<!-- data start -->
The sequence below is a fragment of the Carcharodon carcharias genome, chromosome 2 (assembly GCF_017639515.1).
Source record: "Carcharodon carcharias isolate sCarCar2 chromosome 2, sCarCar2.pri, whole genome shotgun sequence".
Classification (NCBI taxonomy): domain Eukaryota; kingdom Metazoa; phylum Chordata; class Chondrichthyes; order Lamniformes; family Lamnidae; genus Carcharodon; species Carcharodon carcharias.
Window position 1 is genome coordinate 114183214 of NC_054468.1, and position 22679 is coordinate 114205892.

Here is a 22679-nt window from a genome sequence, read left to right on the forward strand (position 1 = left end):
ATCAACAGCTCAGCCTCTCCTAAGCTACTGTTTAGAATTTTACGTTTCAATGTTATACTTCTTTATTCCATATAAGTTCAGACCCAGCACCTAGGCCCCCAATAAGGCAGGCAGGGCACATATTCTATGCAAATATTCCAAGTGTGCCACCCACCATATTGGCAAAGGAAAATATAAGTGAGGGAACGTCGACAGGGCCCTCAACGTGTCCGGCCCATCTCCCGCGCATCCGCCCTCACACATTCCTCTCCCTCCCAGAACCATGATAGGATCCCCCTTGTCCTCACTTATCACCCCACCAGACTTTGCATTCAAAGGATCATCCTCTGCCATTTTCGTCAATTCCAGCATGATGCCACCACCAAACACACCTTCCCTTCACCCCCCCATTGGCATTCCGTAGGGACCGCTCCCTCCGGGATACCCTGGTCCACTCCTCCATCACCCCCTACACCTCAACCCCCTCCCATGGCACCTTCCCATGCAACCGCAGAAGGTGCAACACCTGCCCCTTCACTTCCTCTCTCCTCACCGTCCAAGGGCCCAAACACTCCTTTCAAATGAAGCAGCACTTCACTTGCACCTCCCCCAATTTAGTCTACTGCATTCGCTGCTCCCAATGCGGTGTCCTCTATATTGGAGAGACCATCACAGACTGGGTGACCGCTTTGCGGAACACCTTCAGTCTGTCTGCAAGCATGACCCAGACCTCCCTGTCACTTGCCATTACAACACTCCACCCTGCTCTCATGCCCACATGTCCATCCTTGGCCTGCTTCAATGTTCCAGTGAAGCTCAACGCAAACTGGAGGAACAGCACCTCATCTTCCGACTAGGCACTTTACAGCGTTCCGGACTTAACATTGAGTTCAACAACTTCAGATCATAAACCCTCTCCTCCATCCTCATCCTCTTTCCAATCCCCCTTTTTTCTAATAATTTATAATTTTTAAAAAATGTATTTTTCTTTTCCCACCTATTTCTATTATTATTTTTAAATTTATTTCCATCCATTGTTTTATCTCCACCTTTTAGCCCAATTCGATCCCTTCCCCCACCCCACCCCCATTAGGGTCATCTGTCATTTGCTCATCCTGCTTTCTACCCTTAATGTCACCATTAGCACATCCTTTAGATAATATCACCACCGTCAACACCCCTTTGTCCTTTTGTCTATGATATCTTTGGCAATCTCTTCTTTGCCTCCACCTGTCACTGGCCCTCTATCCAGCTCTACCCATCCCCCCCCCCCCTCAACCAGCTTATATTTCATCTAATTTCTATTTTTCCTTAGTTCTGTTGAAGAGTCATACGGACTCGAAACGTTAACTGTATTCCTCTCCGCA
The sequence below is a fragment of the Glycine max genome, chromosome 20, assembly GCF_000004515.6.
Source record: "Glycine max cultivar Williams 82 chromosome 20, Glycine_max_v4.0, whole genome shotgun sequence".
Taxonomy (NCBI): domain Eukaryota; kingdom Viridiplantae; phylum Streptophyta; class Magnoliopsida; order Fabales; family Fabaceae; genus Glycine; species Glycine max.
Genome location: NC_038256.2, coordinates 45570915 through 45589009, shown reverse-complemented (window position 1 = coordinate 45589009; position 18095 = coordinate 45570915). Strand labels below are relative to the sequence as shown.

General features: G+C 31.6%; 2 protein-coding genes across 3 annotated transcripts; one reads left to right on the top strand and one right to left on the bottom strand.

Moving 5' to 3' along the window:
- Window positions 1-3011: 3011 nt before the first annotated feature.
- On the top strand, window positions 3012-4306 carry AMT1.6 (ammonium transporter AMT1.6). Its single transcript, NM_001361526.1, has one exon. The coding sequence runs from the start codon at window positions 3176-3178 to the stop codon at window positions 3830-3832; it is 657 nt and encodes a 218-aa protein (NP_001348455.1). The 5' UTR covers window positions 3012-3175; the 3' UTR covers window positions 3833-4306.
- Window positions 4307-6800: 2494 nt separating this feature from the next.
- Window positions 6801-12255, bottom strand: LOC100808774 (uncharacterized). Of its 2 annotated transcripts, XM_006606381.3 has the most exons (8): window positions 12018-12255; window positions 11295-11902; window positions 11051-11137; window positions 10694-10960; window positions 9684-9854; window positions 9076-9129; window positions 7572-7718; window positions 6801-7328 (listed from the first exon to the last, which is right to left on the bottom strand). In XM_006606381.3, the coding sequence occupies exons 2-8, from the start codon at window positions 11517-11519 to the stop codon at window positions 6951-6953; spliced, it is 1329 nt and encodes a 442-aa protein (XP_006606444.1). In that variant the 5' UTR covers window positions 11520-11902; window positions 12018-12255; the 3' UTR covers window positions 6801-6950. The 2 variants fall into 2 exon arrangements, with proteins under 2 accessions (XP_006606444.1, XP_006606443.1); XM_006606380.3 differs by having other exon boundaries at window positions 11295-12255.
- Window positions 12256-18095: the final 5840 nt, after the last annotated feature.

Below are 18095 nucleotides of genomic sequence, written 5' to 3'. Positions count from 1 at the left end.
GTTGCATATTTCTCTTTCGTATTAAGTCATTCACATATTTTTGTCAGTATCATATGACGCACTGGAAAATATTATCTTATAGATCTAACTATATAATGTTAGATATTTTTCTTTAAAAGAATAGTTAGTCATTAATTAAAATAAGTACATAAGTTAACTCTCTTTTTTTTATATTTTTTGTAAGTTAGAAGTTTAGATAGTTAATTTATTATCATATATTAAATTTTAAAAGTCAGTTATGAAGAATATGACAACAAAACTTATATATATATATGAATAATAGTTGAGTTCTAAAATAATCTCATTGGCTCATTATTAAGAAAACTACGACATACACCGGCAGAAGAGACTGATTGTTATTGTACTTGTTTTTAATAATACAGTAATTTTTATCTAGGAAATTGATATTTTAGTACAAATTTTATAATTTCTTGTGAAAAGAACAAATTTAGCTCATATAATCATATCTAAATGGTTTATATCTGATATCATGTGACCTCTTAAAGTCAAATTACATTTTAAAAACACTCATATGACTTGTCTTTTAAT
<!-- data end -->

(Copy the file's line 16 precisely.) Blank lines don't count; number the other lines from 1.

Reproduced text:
- Window positions 6801-12255, bottom strand: LOC100808774 (uncharacterized). Of its 2 annotated transcripts, XM_006606381.3 has the most exons (8): window positions 12018-12255; window positions 11295-11902; window positions 11051-11137; window positions 10694-10960; window positions 9684-9854; window positions 9076-9129; window positions 7572-7718; window positions 6801-7328 (listed from the first exon to the last, which is right to left on the bottom strand). In XM_006606381.3, the coding sequence occupies exons 2-8, from the start codon at window positions 11517-11519 to the stop codon at window positions 6951-6953; spliced, it is 1329 nt and encodes a 442-aa protein (XP_006606444.1). In that variant the 5' UTR covers window positions 11520-11902; window positions 12018-12255; the 3' UTR covers window positions 6801-6950. The 2 variants fall into 2 exon arrangements, with proteins under 2 accessions (XP_006606444.1, XP_006606443.1); XM_006606380.3 differs by having other exon boundaries at window positions 11295-12255.